Before buying it, I talked with my Korean girlfriend. She has never really driven a car apart from getting her license, so we come from extremely different backgrounds. She began by giving me a list of warnings about buying a car this old, and went so far as to tell me that I need to consider buying a Black Box for it!
As an American, I was blown a way by this. "A Black Box?!" I asked. You mean the kind they have on airplanes in case of a crash?! Indeed, that's the kind. Apparently, all new cars in Korea have them (elsewhere, I dunno!).
In Korea, you don't have to keep renewing your license plate. My license plate is the same as the one that came with the car when I bought it!
But you MUST have insurance for the vehicle before you register it. Here is my insurance company, which I highly recommend. It's definitely the cheapest, and I was able to add my house-mate to the insurance for no additional cost, since he can drive manual. Mine cost about 650,000won (roughly $650) for the year, and it was only that expensive because it is my first year driving in Korea. After the first year, I'm told it will go down to nearly half that cost.
Injury SCANDALS: Black Box Explanation
When I bought the car, the previous owner warned me and told a story about the driving scandals that happen here. Basically, because insurance is required, I was told that pedestrians will jump at your car and fake an injury. He said this has happened when outside of Seoul at one of the rest stops (Korean Rest Area = 휴게소; "hyoo-gay-so").
Later, my girlfriend confirmed this scandal, which she said is a new kind of crime in Korea. She then informed me that this is why black boxes have become more popular and affordable in Korea, because the camera catches these crimes and the driver has evidence.
Seoul Driving: Scary? Crazy? Dangerous?
My style of driving is quite aggressive because driving in and out of Chicago has trained me to be this way. In Korea, I feel the freedom to drive this way. First, because my car is old, so if another car bumps me, it certainly won't be the end of the world if my car gets a scratch. Second, there are so many aggressive taxis on the road, here.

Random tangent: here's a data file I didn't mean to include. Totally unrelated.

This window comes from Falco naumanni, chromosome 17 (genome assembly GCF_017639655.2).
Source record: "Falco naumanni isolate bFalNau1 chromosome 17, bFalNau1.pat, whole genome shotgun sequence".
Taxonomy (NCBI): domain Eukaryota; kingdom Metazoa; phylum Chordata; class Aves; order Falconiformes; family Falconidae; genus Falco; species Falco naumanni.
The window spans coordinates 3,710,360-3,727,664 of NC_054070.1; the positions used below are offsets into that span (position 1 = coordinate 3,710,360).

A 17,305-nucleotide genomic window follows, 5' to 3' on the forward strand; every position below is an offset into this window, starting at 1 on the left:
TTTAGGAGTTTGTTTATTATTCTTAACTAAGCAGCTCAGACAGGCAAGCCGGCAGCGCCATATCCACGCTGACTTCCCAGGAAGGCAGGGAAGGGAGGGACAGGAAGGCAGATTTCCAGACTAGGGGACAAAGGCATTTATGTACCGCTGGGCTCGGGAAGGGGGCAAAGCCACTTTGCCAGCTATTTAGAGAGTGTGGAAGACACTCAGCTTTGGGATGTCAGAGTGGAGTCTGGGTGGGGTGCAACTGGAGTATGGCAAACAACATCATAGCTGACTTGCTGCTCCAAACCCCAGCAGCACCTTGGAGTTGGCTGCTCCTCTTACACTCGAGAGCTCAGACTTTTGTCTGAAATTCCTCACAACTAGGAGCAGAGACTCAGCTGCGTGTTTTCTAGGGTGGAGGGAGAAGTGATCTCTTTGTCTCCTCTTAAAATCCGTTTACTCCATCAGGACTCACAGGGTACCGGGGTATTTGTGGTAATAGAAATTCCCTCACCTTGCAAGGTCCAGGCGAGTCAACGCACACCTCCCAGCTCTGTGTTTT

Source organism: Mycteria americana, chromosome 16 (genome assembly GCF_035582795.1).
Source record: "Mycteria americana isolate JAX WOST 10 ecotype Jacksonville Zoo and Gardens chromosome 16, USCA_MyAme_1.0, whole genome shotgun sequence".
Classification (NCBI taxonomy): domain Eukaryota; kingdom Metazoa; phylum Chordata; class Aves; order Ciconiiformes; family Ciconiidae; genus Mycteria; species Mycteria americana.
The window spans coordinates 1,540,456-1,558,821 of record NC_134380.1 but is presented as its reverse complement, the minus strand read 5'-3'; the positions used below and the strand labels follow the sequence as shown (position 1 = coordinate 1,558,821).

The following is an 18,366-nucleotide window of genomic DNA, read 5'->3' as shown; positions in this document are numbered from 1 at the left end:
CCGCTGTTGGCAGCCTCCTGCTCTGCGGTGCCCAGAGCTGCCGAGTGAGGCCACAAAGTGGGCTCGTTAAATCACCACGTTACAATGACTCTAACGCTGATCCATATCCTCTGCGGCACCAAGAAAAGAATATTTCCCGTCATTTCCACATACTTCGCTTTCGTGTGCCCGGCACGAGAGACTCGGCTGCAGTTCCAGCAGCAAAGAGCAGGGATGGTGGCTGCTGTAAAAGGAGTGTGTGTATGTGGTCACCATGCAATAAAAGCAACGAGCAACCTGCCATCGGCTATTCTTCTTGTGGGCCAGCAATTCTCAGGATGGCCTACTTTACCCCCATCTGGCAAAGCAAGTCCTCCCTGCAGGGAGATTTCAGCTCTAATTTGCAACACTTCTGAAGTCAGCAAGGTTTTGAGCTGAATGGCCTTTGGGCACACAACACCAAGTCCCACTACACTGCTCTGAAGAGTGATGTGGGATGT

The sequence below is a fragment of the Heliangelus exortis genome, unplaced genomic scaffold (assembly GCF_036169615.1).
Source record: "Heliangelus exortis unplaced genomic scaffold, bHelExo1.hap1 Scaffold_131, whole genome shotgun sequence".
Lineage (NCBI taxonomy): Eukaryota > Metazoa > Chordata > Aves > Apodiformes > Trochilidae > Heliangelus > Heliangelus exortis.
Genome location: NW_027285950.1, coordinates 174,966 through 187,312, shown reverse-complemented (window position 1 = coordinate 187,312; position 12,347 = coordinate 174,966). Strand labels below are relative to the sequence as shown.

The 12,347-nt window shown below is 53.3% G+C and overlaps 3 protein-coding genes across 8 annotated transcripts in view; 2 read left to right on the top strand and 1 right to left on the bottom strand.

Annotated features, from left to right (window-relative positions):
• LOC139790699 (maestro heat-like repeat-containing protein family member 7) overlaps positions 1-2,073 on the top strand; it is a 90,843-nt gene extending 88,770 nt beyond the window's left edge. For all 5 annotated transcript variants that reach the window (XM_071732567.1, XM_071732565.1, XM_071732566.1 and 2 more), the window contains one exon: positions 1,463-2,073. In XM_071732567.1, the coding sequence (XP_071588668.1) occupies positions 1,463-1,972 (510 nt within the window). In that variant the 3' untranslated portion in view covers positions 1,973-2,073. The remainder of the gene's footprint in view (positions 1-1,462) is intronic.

I would like to tell foreigners who drive in Korea not to be afraid. It's really not that bad - but you need to approach this adventure with the right mind.
Here are rules that I think are good to follow:
1) Follow Korean Examples - If you see a taxi do something, just remember they make a living from driving around the city, so they probably have done it many times. It's pretty safe to assume you can imitate their actions.
2) Don't Turn Left on a Green Light - In Korea, at least in Seoul, you'll always have a green arrow. Wait for it. You can't turn left on a green light.
3) Go the speed of Traffic - Same rule in Chicago. If everyone around you is speeding, speed. It can be more dangerous going too slow and having everyone honk and get angry and try to pass you.
4) Don't Drive in the Far Right Lane - Don't drive in the far right lane unless you're going to be very alert to cars pulling over and stopping. Especially, taxis do this often.
5) Use Your Hazard Lights - Drivers in Korea are taught that if you have to slow down or stop, suddenly, your first and immediate reaction should be to punch on your hazard lights. Do it. Korean drivers are very responsive to this. If you need to pull over or turn around or slow down in an abnormal place, flip them on.